Current Research and Scholarly Interests
Virtual Reality and real-time fMRI
Applications of real-time fMRI Phase II
The goal of this study is to use real time imaging of the functions of the human brain to train patients to change activations in brain regions that control the experience of pain. Using fMRI, we are able to visualize activity taking place in brain areas involved in the perception and control of pain. By visually feeding back the subjects/patients own brain signal we are training them to learn how to control and change their pain experience. If successful, this allows patients to have greater control over their own pain. Several studies underway use fMRI to assess treatment and identify the most effective brain regions and cognitive strategies.
PIs: Drs. Sean Mackey, John Gabrieli, and Christopher deCharms
Cortical Restructuring in Patients with Chronic Pain
Recent research has demonstrated that chronic pain can induce changes in the brain that can amplify and maintain the pain experience. We are characterizing this phenomenon in patients with a variety of chronic pain conditions using a variety of neuroimaging techniques. We are following these preliminary studies with further investigations into the effects of treatment on reversing the brain changes induced by chronic pain.
PI: Dr. Sean Mackey
Cognitive Load and Perceived Pain Intensity
The aim of this study is to examine the role of attention in the experience of pain using a cognitive load task. We use various cognitive loads and thermal heat temperatures in order to determine how cognitive load can influence the experience of pain in both healthy and pain patients. By better understanding and characterizing this phenomena, we can design more effective therapies to help those with chronic pain.
PI: Dr. Sean Mackey
fMRI of the Human Cervical Spine
The way in which the brain processes pain is becoming better understood with the use of fMRI. However, significant processing of pain occurs in the spinal cord as well. We have developed novel techniques that allow us to, for the first time, image pain processing within the human spinal cord. Ultimately, we believe by better understanding the spinal-brain system, more effective targets for therapy can be designed & implemented.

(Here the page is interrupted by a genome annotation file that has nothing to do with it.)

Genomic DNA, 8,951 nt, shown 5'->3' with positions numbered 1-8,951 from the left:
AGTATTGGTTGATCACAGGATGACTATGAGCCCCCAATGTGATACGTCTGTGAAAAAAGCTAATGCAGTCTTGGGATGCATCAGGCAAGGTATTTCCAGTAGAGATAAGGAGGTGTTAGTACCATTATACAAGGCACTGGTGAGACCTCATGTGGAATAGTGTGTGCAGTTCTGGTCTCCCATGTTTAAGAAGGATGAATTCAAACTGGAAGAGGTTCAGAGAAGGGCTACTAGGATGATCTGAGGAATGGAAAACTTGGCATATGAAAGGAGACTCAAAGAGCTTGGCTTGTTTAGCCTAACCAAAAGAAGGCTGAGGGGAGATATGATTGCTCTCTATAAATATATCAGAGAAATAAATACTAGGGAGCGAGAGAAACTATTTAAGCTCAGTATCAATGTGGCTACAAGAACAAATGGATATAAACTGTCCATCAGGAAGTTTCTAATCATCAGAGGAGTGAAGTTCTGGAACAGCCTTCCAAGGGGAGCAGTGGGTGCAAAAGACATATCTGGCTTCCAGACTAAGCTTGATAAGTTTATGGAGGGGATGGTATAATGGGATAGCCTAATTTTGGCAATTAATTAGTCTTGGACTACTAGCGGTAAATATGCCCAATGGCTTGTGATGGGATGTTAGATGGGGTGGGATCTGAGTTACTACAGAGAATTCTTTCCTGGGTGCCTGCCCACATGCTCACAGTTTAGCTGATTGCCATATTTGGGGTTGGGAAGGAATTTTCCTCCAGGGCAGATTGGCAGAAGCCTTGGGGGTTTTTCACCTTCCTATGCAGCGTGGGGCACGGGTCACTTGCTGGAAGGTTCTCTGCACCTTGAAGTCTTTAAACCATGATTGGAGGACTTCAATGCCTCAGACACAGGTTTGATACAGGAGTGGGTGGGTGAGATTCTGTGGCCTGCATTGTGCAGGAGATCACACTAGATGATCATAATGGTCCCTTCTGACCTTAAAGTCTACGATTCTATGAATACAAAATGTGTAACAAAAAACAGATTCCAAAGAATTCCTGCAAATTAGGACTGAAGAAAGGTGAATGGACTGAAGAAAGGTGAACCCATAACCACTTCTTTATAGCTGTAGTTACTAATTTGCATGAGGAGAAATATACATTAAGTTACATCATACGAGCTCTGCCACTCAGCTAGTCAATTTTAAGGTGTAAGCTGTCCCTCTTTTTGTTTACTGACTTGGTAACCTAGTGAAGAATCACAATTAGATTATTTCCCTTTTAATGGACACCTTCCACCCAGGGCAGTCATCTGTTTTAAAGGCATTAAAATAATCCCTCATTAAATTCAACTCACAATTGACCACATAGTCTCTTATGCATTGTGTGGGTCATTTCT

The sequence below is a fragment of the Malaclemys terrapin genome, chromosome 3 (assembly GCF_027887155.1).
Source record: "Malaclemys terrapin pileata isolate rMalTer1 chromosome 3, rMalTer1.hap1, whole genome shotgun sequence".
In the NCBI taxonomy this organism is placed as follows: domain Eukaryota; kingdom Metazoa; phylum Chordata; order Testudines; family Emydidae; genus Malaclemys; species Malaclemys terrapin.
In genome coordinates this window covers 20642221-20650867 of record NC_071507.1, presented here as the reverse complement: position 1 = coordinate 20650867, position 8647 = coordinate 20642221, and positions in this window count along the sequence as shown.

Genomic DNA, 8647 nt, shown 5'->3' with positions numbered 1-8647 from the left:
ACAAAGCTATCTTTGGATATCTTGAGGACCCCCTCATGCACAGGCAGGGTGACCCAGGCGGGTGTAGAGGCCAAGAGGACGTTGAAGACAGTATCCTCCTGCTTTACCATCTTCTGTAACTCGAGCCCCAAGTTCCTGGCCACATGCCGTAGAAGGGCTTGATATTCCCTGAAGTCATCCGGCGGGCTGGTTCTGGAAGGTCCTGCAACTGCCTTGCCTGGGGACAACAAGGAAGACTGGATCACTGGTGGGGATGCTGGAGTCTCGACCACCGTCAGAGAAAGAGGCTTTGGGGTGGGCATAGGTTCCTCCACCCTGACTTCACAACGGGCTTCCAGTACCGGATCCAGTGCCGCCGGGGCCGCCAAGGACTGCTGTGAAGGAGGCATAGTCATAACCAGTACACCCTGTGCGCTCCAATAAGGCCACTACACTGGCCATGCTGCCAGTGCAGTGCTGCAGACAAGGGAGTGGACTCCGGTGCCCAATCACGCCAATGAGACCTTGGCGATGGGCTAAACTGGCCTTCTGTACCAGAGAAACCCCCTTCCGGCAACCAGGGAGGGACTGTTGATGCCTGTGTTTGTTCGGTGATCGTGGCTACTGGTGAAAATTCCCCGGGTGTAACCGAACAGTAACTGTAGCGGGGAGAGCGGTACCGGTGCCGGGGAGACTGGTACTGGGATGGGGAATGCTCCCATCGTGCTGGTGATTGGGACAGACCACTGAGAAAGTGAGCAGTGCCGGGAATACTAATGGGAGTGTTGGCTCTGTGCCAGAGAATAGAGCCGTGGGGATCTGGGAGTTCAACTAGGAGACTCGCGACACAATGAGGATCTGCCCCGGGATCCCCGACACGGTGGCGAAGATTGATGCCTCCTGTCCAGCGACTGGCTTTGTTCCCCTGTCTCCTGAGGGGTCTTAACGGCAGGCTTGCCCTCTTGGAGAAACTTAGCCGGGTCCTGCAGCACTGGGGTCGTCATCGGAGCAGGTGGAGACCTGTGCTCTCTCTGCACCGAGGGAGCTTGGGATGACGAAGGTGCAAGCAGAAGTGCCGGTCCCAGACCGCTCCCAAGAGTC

PIS: Drs. Sean Mackey and Gary Glover
Neurotoxins Based Therapies in Chronic Pain
We are utilizing specific neurotoxins in novel ways to investigate their effectiveness in treating lower extremity neuropathic pain and the pain associated with peripheral vascular disease (PVD). Neurotoxins are compared with a placebo in a randomized, blinded cross-over study in which each patient will receive both a placebo and the neurotoxin at two different points in time.
PIs: Drs. Ian Carroll, David Clark, Stanley Rockson (PVD study) and Sean Mackey
Intravenous Lidocaine in Neuropathic Pain
Intravenous (IV) lidocaine has been used for years as a diagnostic test to determine potential effectiveness of certain neuropathic pain medications. We are using a computer controlled infusion system to deliver IV lidocaine to patients with chronic pain to characterize its pain relieving properties and its effectiveness in predicting response to neuropathic pain medications.
PIs: Drs. Kim Kaplan, Paul Reynolds, Sean Mackey
Outcome Assessment in Chronic Pain
We are using validated outcome measurements that capture the pain experience and its impact on patients in order to better understand the factors that contribute to their pain.
PIs: Drs. Ian Carroll, Kim Kaplan, Sean Mackey
Opiate Induced Hyperalgesia
Recent research has suggested that chronic use of opiates may induce a state of sensitization in which the patients experience more pain as a consequence of taking these medications. We are utilizing validated pain measures and tests in patients who are admitted to our chronic pain unit to have their opiates adjusted as part of their therapy.
PIs: Drs. Ian Carroll, Larry Chu, Kim Kaplan, Sean Mackey